They continue the combativeness with ‘Them And Us’ as the band unleash on the divides in society that leave the working classes at the bottom while pumping out a 1981 style UK Punk classic. Another cover next and after two Punk thrashers it’s time for Gary to get out the pipes for ‘Horo’, a cover of ‘Horo Gheallaidh’ by the aforementioned Peat & Diesel. Now this is another highpoint with the catchiest track on the album. Fast, thrashy guitars telling the tale of a night out in the Highlands. Brilliant!
Another hometown anthem next with ‘Made In Dundee’ but perhaps not one for the Tangerines to run out to. A warts an’ all expose of Dundee in all it’s misery and glory wrapped in a dark plodding ‘dub’ number. Next up is ‘Rebellion’. Originally released as a 7″ vinyl single on Urinal Records in early 2016 and at the time The Cundeez were on a bit of a high performing at Punk festivals in England and even travelling all the way down from Dundee to London town for a couple of gigs in north and south London. The single was limited to only 300 copies and sold out in no time so its fair to say it probably passed most fans by seeing as it was just before the return of vinyl as a popular format.
The album continues with ‘Up For The Craic’ a jolly Punk Rock ride that again shows the bands lighter side before they again tackle something a bit darker in ‘I Am Gangster’ about the desperate life of a poor soul destined for jail. Appearing on the album listings as ‘Buzzcocks’ the lads next tear into ‘Ever Fallen In Love’ and it’s another corker of a cover with the pipes lifting it out of this world. We’re steering towards the end and if I was to have one wee quibble it would be that the album is a tad on the long side with sixteen songs with a running time of almost a hour. You certainly get yer hard earned worths but I wonder if the album could have been trimmed a little with the album closing with two reworked versions of ‘Sehturday Night’ from 2011’s ‘Lend Wiz Yir Lugz’ and ‘Gangs O’Dundee’ from 2010’s album Radio Cundee taking us into the anarcho styled curtain closer ‘Austerity’.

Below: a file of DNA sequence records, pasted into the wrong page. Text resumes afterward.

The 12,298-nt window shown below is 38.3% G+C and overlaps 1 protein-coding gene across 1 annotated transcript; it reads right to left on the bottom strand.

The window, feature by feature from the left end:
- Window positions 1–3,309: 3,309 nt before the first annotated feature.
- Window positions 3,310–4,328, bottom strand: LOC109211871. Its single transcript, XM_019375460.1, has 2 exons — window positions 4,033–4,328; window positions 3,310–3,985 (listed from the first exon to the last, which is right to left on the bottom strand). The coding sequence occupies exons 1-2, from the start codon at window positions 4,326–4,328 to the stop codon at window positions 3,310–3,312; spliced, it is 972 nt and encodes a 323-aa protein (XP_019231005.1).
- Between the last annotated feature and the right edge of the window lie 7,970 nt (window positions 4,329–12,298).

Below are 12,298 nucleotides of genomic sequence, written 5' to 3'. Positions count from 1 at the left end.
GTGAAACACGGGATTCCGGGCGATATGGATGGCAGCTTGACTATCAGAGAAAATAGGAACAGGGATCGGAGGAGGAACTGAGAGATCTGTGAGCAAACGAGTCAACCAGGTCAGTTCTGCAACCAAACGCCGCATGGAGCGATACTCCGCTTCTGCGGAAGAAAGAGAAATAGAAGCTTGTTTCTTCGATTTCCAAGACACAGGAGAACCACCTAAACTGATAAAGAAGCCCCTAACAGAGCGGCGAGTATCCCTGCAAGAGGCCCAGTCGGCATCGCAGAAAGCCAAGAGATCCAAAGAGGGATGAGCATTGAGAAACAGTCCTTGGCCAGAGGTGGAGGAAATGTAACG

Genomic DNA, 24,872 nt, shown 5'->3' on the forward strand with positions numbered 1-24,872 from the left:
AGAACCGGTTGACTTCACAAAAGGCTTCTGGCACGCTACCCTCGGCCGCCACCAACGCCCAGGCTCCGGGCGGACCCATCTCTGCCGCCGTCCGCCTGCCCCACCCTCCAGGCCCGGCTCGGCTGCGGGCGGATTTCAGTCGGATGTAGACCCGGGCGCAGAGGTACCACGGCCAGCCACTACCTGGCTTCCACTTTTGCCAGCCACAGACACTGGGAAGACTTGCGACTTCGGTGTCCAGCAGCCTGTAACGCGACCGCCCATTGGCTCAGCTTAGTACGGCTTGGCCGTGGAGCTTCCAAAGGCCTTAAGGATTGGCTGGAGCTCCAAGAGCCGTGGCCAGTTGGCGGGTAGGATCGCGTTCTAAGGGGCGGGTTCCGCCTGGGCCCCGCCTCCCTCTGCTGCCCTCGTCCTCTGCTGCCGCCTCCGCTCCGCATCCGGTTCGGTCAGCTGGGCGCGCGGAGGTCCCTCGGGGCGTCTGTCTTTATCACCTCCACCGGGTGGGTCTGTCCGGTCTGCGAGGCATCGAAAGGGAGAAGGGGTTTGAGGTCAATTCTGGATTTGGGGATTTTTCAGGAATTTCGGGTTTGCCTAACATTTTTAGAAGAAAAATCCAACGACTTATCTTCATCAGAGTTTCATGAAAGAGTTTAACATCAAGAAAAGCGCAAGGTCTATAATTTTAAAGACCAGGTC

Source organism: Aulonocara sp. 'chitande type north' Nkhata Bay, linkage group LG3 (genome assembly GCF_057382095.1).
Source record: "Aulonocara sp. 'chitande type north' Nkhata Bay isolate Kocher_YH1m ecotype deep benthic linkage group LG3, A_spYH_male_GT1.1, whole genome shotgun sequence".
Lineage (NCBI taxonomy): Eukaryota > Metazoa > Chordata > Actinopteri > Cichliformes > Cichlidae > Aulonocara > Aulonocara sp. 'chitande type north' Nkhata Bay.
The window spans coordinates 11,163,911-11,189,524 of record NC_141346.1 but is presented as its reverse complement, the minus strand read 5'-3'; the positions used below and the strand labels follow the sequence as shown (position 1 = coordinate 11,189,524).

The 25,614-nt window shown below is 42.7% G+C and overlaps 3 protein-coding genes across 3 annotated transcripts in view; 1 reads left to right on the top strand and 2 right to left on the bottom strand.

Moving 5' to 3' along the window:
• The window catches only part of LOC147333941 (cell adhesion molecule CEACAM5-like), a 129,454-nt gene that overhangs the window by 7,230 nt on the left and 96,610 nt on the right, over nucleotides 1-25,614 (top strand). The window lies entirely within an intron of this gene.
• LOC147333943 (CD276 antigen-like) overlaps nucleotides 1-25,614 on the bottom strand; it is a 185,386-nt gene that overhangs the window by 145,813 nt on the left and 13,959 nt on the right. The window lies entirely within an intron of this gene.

Released on the American Punk label Tarbeach Records and recorded at Seagate Studios in their hometown the album is an outstanding success, especially considering that a lot of it was done under the restrictions placed upon the band because of the Covid ‘clampdown’. Make no mistake it may have been very tempting for us to rope The Cundeez in with other bagpipe heavy Celtic-Punk bands but they are no Real McKenzies and, more importantly, have never tried to be. The Cundeez are a Punk band with Celtic roots but even then there is much more to them as they are never afraid to stray off into other genres. Teckle An Hide is possibly their most accessible album to date. It still has their trademark fast, punchy, catchy Punk-Rock and the same shouty vocals delivered in that raw Dundee dialect but their Celtic and Ska influences see them moving into new territory without ever watering down their music or their identity.
(The Cundeez playing a socially distanced Facebook Live Stream from the end of last September. As Gary said afterwards “a crazy surreal experience doing a ‘gig’ all split from band members but thankfully we got there. It was rough and raw and absolutely nerve-wracking.”)
Buy Teckle An Hide TarbeachRecords